Lesbian Batwoman is coming to a TV near you
A Batwoman TV show is being developed – and the lead character is a lesbian.
The programme – which will be shown on The CW next year, assuming that it gets picked up to series – is set to remain true to DC Comics’ portrayal of the superhero as openly gay since 2006.
Prolific producer Greg Berlanti – who has overseen numerous CW shows, as well as hit film Love, Simon – will executive produce the new show.
It will follow Kate Kane, a Jewish lesbian who, according to the network, is “armed with a passion for social justice and a flair for speaking her mind.”
In the new series, she “soars onto the streets of Gotham as Batwoman, an out lesbian and highly trained street fighter primed to snuff out the failing city’s criminal resurgence.
“But don’t call her a hero yet. In a city desperate for a saviour, Kate must overcome her own demons before embracing the call to be Gotham’s symbol of hope.”
Kane will make her on-screen debut during a CW crossover event in December.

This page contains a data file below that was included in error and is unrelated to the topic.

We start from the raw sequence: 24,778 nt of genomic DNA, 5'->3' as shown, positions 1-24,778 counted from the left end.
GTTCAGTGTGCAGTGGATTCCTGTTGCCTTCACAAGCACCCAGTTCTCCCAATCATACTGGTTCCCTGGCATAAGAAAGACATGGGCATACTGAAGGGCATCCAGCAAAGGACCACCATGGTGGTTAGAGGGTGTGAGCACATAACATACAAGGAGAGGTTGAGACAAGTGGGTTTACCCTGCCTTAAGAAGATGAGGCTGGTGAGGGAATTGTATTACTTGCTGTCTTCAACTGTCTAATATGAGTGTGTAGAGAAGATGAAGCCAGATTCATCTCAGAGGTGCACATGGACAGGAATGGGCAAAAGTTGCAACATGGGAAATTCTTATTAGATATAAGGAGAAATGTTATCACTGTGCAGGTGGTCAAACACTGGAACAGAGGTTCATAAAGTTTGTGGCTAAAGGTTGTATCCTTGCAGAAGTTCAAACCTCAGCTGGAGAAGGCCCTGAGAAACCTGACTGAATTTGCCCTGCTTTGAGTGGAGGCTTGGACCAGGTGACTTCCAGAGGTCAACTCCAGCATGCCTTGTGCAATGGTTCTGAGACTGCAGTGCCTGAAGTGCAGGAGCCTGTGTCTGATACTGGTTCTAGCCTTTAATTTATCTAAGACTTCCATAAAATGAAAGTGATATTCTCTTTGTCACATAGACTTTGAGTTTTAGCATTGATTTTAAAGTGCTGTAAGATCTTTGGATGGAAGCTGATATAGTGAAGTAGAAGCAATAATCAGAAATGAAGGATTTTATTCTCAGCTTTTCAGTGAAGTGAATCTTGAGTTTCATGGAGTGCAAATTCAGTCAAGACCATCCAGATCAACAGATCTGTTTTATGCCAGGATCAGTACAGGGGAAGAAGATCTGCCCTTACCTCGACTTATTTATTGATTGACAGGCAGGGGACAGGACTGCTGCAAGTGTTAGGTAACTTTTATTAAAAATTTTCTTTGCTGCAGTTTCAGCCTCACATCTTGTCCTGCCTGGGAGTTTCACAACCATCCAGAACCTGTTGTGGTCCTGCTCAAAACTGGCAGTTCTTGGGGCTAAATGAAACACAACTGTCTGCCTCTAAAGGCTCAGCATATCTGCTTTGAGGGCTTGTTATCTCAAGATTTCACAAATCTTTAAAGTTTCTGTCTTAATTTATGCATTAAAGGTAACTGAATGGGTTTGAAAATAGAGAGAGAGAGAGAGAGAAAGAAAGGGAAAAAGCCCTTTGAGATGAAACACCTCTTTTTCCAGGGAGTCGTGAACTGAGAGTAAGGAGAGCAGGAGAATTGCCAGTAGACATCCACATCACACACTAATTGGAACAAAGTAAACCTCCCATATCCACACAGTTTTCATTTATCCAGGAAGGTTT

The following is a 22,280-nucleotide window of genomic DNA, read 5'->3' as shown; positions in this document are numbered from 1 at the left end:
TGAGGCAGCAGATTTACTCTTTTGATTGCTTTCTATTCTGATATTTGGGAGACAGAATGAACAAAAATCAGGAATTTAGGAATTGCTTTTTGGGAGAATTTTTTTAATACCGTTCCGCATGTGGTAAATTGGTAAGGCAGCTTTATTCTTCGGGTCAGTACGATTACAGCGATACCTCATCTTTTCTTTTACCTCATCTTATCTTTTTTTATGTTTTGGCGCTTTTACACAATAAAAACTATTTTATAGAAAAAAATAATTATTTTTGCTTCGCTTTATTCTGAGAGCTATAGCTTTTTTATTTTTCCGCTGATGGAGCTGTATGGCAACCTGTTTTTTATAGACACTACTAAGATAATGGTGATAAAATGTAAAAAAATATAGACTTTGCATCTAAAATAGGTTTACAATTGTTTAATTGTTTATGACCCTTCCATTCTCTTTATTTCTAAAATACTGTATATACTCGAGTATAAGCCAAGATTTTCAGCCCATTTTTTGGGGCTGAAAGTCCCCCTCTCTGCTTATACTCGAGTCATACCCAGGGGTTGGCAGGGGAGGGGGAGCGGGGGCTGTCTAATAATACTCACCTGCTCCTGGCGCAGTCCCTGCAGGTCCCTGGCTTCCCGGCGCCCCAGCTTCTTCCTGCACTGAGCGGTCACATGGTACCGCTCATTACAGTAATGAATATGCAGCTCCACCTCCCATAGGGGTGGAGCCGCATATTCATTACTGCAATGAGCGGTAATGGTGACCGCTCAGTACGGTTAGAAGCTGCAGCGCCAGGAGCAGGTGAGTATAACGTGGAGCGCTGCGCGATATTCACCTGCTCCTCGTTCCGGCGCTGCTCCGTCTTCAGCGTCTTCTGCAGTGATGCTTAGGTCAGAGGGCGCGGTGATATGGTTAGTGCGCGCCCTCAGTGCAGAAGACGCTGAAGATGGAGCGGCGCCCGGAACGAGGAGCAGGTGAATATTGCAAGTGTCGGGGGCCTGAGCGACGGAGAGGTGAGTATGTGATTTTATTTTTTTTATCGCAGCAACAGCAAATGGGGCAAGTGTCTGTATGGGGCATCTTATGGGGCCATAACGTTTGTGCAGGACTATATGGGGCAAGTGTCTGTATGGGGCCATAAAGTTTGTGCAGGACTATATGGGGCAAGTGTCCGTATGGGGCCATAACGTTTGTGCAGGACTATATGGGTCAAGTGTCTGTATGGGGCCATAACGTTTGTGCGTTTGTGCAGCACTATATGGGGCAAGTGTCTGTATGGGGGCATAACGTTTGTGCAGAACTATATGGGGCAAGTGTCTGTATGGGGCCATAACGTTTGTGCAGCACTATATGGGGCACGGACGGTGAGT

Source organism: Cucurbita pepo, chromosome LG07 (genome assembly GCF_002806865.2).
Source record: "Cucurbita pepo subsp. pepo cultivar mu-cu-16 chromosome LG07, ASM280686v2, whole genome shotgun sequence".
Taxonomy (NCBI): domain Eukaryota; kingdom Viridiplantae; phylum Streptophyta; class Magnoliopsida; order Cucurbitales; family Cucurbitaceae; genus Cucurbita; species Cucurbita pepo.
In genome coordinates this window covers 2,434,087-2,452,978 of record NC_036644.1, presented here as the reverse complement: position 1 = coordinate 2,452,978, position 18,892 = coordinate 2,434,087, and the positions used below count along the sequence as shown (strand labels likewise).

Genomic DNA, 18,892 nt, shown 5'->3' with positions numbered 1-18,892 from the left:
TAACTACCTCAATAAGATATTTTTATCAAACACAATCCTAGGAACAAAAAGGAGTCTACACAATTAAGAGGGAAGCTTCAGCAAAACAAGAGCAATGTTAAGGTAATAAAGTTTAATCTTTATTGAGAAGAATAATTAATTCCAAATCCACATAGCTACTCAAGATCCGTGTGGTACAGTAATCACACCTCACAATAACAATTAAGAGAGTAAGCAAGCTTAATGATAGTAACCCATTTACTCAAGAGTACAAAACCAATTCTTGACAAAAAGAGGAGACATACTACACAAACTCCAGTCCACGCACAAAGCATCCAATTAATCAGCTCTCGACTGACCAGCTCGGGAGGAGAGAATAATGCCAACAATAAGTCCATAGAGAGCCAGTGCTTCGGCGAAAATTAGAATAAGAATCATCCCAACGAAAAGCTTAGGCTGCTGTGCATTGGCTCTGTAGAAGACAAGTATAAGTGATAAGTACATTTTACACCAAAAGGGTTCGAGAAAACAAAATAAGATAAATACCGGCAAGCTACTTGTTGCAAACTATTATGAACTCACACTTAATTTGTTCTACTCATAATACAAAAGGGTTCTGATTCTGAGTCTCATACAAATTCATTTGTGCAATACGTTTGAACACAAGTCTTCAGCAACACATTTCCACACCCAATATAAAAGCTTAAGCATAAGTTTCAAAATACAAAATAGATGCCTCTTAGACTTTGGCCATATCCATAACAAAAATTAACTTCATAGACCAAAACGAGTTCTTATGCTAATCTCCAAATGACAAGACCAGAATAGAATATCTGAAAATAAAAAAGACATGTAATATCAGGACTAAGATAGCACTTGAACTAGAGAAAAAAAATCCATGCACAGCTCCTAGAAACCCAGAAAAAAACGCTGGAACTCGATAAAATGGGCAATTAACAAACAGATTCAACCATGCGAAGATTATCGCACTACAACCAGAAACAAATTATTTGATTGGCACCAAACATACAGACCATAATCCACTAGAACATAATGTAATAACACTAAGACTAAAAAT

The CW has placed itself at the forefront of LGBT representation on TV, with several queer characters now starring across the network’s programming.
In 2016, Supergirl‘s Alex Danvers came out as gay in a widely praised storyline which eventually saw her get together with police detective Maggie Sawyer.
The couple split up last year, a fact made especially interesting by this latest news, as Batwoman became engaged to Maggie in the comics.
Supergirl is also set to introduce its first ever transgender character, Nia Nal, later this year when it returns for the show’s fourth season.
If you’ve been watching Legends of Tomorrow, you will have also cheered at Sara Lance and Ava Sharpe kissing earlier this year to make their romance canon.
And it’s not just the network’s superhero shows which include LGBT characters, with Crazy Ex-Girlfriend
featuring gay trainer Josh and Darryl, who came out as bisexual in 2016.
Marvel’s Runaways also features a lesbian superhero, in the shape of Karolina Dean, a main character who slowly realises her sexuality while also figuring out her powers.
And Freeform’s The Bold Type, a US drama about women who work at a feminist magazine in New York City, features a Muslim lesbian getting together with a queer black woman.
The show attracted praise for its representation of a lesbian couple involving two women of colour, one of whom unapologetically embraces their faith without feeling guilty about their sexuality.